6. Compton MT, Broussard B, Reed TA, Crisafio A, Watson AC. Surveys of police chiefs and sheriffs and of police officers about CIT programs. Psychiatr Serv (2015) 66(7):760–3. doi:10.1176/appi.ps.201300451
8. Ritter C, Teller JL, Marcussen K, Munetz MR, Teasdale B. Crisis intervention team officer dispatch, assessment, and disposition: interactions with individuals with severe mental illness. Int J Law Psychiatry (2011) 34(1):30–8. doi:10.1016/j.ijlp.2010.11.005
10. Kirst M, Francombe Pridham K, Narrandes R, Matheson F, Young L, Niedra K, et al. Examining implementation of mobile, police-mental health crisis intervention teams in a large urban center. J Ment Health (2015) 24(6):369–74. doi:10.3109/09638237.2015.1036970
11. Lukaschek K, Baumert J, Ladwig KH. Behaviour patterns preceding a railway suicide: explorative study of German Federal Police officers’ experiences. BMC Public Health (2011) 11:620. doi:10.1186/1471-2458-11-620
12. Kohrt BA, Blasingame E, Compton MT, Dakana SF, Dossen B, Lang F, et al. Adapting the crisis intervention team (CIT) model of police-mental health collaboration in a low-income, post-conflict country: curriculum development in Liberia, West Africa. Am J Public Health (2015) 105(3):e73–80. doi:10.2105/AJPH.2014.302394
13. Bohn M, Sher L. Suicide and substance abuse. 3rd ed. In: Kranzler HR, Korsmeyer P, editors. Encyclopedia of Drugs, Alcohol & Addictive Behavior. Greenwich, CT: Macmillan Publishing Co. (2008). p. 70–5.
14. Lynskey MT, Glowinski AL, Todorov AA, Bucholz KK, Madden PA, Nelson EC, et al. Major depressive disorder, suicidal ideation, and suicide attempt in twins discordant for cannabis dependence and early-onset cannabis use. Arch Gen Psychiatry (2004) 61:1026–32. doi:10.1001/archpsyc.61.10.1026
15. Serafini G, Pompili M, Innamorati M, Rihmer Z, Sher L, Girardi P. Can cannabis increase the suicide risk in psychosis? A critical review. Curr Pharm Des (2012) 18(32):5165–87. doi:10.2174/138161212802884663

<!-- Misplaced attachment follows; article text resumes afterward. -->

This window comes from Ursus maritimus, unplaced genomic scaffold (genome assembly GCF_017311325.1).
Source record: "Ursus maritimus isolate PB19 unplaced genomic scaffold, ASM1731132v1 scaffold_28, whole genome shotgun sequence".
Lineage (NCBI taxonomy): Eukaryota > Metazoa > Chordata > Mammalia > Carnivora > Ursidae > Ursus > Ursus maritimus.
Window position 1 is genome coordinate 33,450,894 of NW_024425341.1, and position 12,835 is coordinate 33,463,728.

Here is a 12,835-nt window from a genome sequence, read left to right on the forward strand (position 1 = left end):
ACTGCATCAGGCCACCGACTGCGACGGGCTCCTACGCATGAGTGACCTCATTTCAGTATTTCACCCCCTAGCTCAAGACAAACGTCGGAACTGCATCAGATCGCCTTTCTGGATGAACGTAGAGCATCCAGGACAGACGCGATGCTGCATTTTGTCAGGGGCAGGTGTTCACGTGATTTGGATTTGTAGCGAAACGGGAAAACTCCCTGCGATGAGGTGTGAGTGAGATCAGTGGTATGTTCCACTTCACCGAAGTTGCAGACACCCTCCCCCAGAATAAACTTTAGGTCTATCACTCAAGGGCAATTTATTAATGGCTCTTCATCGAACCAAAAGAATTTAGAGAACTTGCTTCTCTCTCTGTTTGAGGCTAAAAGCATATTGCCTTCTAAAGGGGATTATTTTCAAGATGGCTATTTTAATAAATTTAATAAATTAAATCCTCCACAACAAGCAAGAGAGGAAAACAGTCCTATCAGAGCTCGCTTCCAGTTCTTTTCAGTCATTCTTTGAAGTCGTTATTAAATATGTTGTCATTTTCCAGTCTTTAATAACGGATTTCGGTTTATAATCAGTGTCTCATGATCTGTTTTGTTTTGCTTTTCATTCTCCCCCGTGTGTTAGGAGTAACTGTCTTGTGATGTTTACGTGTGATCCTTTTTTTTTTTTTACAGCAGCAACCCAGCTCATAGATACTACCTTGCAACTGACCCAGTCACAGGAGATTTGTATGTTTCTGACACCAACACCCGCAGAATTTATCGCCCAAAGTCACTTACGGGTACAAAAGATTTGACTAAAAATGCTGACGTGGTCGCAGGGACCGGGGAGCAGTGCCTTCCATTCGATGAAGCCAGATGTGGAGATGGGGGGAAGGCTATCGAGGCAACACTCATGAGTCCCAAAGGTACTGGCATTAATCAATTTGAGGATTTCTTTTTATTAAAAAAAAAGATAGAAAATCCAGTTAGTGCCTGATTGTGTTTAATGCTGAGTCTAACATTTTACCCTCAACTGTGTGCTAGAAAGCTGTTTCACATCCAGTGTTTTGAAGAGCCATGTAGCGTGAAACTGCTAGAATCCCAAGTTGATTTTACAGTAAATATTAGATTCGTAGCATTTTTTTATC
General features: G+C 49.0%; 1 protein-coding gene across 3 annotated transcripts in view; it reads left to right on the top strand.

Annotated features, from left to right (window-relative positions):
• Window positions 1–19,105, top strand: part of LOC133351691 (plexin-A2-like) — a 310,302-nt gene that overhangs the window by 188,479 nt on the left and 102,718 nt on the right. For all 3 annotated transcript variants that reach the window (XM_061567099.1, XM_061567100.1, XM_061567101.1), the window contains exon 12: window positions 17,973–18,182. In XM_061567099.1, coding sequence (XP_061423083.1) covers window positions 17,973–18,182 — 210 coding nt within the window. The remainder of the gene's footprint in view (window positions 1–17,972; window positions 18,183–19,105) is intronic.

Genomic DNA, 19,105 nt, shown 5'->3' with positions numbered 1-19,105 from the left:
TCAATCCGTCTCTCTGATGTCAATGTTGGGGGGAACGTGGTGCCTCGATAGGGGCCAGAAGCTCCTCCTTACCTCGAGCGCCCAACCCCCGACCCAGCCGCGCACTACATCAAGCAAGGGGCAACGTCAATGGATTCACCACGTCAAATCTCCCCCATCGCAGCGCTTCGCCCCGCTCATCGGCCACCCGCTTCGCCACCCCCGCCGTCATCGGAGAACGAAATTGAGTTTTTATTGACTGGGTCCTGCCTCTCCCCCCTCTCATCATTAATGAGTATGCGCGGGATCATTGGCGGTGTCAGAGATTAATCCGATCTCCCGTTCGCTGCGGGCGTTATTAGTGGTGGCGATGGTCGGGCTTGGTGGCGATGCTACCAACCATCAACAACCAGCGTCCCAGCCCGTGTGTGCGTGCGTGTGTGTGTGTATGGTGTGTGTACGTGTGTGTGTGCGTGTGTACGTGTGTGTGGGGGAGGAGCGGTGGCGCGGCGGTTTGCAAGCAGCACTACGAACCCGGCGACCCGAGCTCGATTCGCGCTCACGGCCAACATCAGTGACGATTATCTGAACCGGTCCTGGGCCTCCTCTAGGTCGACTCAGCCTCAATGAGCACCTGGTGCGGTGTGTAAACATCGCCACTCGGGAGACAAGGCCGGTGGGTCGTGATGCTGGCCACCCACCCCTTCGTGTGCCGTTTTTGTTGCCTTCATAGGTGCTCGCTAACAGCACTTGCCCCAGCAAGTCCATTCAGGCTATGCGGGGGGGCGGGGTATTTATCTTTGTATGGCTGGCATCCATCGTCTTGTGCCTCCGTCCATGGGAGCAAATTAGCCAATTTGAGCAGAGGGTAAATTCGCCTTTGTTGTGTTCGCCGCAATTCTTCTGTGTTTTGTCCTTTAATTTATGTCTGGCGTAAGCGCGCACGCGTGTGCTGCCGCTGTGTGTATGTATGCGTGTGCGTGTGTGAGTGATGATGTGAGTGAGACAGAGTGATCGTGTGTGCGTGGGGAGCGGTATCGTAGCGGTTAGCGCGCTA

19. Kung H, Pearson JL, Liu X. Risk for male and female suicide decedents ages 15-64 in the United States. Results from the 1993 National Mortality Followback Survey. Soc Psychiatry Psychiatr Epidemiol (2003) 38:419–26. doi:10.1007/s00127-003-0656-x
20. Arendt M, Munk-Jørgensen P, Sher L, Jensen SO. Mortality following treatment for cannabis use disorders: predictors and causes. J Subst Abuse Treat (2013) 44(4):400–6. doi:10.1016/j.jsat.2012.09.007
23. U.S. Department of Justice, Federal Bureau of Investigation. Crime in the United States, 2009. (2010). Table 29. Available from: http://www2.fbi.gov/ucr/cius2009/arrests/index.html
25. Roth KB, Borges G, Medina-Mora ME, Orozco R, Ouéda C, Wilcox HC. Depressed mood and antisocial behavior problems as correlates for suicide-related behaviors in Mexico. J Psychiatr Res (2011) 45(5):596–602. doi:10.1016/j.jpsychires.2010.10.009
26. Douglas KS, Lilienfeld SO, Skeem JL, Poythress NG, Edens JF, Patrick CJ. Relation of antisocial and psychopathic traits to suicide-related behavior among offenders. Law Hum Behav (2008) 32(6):511–25. doi:10.1007/s10979-007-9122-8
29. Ervin JD, Swilaski M. Low-Cost Innovations: Community Outreach through Children’s Programs. The Police Chief. (2004). Available from: http://www.policechiefmagazine.org/magazine/index.cfm?fuseaction=display_arch&article_id=404&issue_id=92004
30. Criminal Justice Policy Research Institute. Decreasing Crime By Increasing Involvement: A Law Enforcement Guidebook For Building Relations In Multi-Ethnic Communities. Portland, OR: Criminal Justice Policy Research Institute (2011). 75 p.
31. Seattle Police Department. Community Outreach (2016). Available from: http://www.seattle.gov/Police/community/default.htm
Keywords: police, suicide, drugs, antisocial behavior
Citation: Sher L (2016) Commentary: Police and Suicide Prevention. Front. Public Health 4:119. doi: 10.3389/fpubh.2016.00119
Received: 20 April 2016; Accepted: 26 May 2016;
Published: 08 June 2016
Edited by:Frederick Robert Carrick, University of Cambridge, USA
Reviewed by:Marlene Belew Huff, University of Kentucky, USA
Jean-Philippe Raynaud, CHU de Toulouse, France
Ahmed Eid Elaghoury, Ministry of Health, Egypt
Aron Tendler, Brainsway, USA
Copyright: © 2016 Sher. This is an open-access article distributed under the terms of the Creative Commons Attribution License (CC BY). The use, distribution or reproduction in other forums is permitted, provided the original author(s) or licensor are credited and that the original publication in this journal is cited, in accordance with accepted academic practice. No use, distribution or reproduction is permitted which does not comply with these terms.
*Correspondence: Leo Sher, email@example.com